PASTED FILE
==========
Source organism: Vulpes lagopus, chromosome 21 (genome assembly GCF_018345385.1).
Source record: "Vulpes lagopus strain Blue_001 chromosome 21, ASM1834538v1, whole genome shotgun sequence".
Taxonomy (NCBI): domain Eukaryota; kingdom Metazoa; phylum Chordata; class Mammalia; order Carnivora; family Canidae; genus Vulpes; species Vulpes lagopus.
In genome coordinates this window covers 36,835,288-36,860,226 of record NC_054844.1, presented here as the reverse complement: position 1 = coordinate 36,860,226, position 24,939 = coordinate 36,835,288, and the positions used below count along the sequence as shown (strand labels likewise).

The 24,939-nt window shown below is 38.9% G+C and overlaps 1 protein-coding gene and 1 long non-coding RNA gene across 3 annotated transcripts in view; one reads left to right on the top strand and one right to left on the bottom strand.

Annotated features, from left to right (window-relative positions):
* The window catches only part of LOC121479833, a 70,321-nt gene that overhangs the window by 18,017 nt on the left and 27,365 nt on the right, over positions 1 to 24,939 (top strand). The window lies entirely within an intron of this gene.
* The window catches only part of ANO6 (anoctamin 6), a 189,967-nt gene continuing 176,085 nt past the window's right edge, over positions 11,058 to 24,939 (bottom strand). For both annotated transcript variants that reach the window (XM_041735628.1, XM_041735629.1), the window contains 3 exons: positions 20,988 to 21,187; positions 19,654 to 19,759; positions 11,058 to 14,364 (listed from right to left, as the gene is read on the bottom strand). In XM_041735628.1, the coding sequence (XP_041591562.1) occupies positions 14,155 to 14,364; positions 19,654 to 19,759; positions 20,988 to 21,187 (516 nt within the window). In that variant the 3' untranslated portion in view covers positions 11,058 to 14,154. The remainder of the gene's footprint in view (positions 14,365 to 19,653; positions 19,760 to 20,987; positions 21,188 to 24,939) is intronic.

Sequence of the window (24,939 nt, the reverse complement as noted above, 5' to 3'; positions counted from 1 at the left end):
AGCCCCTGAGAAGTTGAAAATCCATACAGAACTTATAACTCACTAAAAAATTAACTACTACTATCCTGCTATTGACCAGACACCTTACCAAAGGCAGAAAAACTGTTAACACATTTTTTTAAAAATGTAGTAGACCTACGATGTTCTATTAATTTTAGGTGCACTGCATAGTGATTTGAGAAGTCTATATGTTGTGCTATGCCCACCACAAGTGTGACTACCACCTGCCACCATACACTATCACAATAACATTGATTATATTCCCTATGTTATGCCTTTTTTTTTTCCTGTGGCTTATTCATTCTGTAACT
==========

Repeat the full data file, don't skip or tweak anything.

Source organism: Vulpes lagopus, chromosome 21 (genome assembly GCF_018345385.1).
Source record: "Vulpes lagopus strain Blue_001 chromosome 21, ASM1834538v1, whole genome shotgun sequence".
Taxonomy (NCBI): domain Eukaryota; kingdom Metazoa; phylum Chordata; class Mammalia; order Carnivora; family Canidae; genus Vulpes; species Vulpes lagopus.
In genome coordinates this window covers 36,835,288-36,860,226 of record NC_054844.1, presented here as the reverse complement: position 1 = coordinate 36,860,226, position 24,939 = coordinate 36,835,288, and the positions used below count along the sequence as shown (strand labels likewise).

The 24,939-nt window shown below is 38.9% G+C and overlaps 1 protein-coding gene and 1 long non-coding RNA gene across 3 annotated transcripts in view; one reads left to right on the top strand and one right to left on the bottom strand.

Annotated features, from left to right (window-relative positions):
* The window catches only part of LOC121479833, a 70,321-nt gene that overhangs the window by 18,017 nt on the left and 27,365 nt on the right, over positions 1 to 24,939 (top strand). The window lies entirely within an intron of this gene.
* The window catches only part of ANO6 (anoctamin 6), a 189,967-nt gene continuing 176,085 nt past the window's right edge, over positions 11,058 to 24,939 (bottom strand). For both annotated transcript variants that reach the window (XM_041735628.1, XM_041735629.1), the window contains 3 exons: positions 20,988 to 21,187; positions 19,654 to 19,759; positions 11,058 to 14,364 (listed from right to left, as the gene is read on the bottom strand). In XM_041735628.1, the coding sequence (XP_041591562.1) occupies positions 14,155 to 14,364; positions 19,654 to 19,759; positions 20,988 to 21,187 (516 nt within the window). In that variant the 3' untranslated portion in view covers positions 11,058 to 14,154. The remainder of the gene's footprint in view (positions 14,365 to 19,653; positions 19,760 to 20,987; positions 21,188 to 24,939) is intronic.

Sequence of the window (24,939 nt, the reverse complement as noted above, 5' to 3'; positions counted from 1 at the left end):
AGCCCCTGAGAAGTTGAAAATCCATACAGAACTTATAACTCACTAAAAAATTAACTACTACTATCCTGCTATTGACCAGACACCTTACCAAAGGCAGAAAAACTGTTAACACATTTTTTTAAAAATGTAGTAGACCTACGATGTTCTATTAATTTTAGGTGCACTGCATAGTGATTTGAGAAGTCTATATGTTGTGCTATGCCCACCACAAGTGTGACTACCACCTGCCACCATACACTATCACAATAACATTGATTATATTCCCTATGTTATGCCTTTTTTTTTTCCTGTGGCTTATTCATTCTGTAACT